The experiment consisted of fitting 10 snowboarders with an accelerometer and gyroscope each. This would provide accurate measurements of the two most key factors in assessment: the degree of rotation and the jump duration. Following the competition, the data from sensors and their resultant decisions were compared with those of the human judges. The two sensors provided information accounting for almost three-fourths of the variation in the official scores, making them more accurate than human decision-makers. The interesting part is that, despite the acknowledgment of inaccuracy of human judges, many of the expert snowboarders refused to let a tech tool replace the human decision-makers.

The video assistant referee (VAR) that was deployed at the 2018 FIFA World Cup in Russia represented the faith of almost half of the world’s population that was watching the World Cup — about 3.4 billion people. The simple video control room that was set up could communicate with the referee on the field in real time. Its decision support was accepted as more trustworthy at a 99.3% accuracy rate, against the 95% human decision accuracy. The NFL has used video replay systems to cross-check and confirm referee decisions for many years now. Professional basketball also uses replay systems for instances such as clock, foul and possession decisions, and referees have been encouraged to monitor replay before making crucial decisions.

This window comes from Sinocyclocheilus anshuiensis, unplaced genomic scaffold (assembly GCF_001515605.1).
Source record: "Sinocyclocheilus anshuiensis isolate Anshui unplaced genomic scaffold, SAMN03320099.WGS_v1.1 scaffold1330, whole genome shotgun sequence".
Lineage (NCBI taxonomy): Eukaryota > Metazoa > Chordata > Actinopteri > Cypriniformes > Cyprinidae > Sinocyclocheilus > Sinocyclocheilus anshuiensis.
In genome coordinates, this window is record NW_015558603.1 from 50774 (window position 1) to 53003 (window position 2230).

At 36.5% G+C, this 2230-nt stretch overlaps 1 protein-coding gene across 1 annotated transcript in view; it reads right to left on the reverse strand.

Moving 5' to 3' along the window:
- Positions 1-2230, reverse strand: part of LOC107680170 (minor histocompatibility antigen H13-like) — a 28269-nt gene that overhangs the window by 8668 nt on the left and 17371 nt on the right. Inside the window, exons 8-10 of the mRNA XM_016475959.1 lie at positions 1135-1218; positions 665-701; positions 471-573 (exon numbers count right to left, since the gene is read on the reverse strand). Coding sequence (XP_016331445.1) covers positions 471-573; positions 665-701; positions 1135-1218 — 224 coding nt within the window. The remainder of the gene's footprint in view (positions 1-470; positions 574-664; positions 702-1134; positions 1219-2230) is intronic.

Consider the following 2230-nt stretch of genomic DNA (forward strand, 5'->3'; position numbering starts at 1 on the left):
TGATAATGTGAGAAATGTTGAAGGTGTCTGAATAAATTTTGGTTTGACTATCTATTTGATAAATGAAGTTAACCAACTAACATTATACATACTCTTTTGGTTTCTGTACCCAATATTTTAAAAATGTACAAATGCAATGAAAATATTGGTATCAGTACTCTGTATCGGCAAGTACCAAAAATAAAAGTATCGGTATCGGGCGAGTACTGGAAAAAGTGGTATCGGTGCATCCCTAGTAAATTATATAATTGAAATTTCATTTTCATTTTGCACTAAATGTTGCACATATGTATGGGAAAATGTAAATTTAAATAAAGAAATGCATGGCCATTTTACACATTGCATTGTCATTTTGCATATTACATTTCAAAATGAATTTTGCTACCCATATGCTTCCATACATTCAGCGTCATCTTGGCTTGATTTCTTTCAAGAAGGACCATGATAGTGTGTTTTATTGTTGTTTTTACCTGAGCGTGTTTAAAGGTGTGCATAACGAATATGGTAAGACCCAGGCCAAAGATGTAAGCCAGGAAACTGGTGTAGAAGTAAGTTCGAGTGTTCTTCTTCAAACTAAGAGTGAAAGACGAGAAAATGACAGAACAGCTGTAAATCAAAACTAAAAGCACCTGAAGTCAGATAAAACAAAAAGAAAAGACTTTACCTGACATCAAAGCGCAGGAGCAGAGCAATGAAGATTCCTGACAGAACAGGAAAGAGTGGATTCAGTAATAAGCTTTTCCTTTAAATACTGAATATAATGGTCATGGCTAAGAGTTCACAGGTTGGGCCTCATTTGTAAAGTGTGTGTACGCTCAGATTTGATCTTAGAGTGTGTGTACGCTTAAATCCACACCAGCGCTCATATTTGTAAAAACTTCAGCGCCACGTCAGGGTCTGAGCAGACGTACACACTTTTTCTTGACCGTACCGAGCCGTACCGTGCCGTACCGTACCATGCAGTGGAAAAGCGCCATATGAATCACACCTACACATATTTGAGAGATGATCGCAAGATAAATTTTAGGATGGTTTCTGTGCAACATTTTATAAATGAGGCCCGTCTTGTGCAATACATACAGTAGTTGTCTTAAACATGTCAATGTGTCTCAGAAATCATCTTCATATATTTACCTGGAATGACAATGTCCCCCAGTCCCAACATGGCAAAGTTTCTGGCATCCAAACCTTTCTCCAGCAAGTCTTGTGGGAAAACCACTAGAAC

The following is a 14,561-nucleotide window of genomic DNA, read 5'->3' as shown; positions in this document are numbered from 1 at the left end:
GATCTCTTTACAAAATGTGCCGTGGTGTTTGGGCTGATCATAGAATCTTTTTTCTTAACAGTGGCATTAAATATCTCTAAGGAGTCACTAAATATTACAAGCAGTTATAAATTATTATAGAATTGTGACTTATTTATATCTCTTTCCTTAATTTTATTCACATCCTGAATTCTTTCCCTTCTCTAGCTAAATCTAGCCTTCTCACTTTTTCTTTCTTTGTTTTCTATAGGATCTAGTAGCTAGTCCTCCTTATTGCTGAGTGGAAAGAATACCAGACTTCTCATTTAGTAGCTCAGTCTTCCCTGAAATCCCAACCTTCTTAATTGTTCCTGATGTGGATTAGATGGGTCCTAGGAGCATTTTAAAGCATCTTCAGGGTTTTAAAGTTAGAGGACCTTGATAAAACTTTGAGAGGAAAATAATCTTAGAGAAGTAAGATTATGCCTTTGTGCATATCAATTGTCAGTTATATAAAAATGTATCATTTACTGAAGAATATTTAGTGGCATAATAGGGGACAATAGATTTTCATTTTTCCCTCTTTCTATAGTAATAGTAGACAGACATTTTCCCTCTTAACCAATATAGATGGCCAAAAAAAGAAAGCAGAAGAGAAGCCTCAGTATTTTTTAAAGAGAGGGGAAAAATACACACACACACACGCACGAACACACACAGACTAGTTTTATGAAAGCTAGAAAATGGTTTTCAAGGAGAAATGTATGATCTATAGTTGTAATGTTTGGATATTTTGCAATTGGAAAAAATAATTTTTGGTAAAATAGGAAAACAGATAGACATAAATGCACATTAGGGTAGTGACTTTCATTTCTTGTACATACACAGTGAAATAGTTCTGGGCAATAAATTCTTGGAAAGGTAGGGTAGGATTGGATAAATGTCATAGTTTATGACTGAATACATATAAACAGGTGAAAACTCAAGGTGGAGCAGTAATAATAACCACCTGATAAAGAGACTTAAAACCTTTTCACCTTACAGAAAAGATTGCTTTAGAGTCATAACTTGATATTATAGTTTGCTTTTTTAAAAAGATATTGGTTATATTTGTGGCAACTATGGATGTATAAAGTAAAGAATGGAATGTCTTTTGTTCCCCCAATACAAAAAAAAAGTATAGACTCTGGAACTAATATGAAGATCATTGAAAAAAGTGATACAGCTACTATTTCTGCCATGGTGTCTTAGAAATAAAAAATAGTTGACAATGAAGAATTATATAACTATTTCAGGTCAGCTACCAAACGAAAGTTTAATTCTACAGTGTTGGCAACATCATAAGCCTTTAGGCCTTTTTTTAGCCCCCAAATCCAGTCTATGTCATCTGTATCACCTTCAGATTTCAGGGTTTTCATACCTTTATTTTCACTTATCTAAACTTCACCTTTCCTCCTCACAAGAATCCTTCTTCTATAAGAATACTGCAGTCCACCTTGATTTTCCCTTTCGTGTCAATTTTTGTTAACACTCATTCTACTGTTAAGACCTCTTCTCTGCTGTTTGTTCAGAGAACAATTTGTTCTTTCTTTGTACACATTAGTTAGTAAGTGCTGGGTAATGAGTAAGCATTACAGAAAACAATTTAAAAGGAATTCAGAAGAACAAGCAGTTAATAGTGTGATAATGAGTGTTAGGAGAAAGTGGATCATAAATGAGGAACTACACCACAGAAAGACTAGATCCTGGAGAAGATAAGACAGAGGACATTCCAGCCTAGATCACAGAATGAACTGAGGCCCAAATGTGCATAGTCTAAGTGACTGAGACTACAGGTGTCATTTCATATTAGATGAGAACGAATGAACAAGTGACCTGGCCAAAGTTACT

The VAR system had another plus: It collects data that feeds advanced analytics tools. This is the major step to putting “Moneyball” in the public domain. Most of the tools used to make sports decisions are highly dependent on cutting-edge communication technologies and networks. While Wi-Fi is a commonplace technology for real-time connectivity, 5G will be the game-changer — whether it is for real-time viewing of actions or using drones for providing a real-time view of sporting action to enthusiasts. During the 2018 Pyeongchang Winter Olympic Games, 5G was used prolifically for drones covering events and to provide a much better experience for viewers. Of course, the speed, accuracy and clarity that 5G lent to the drones can be leveraged for refereeing as well.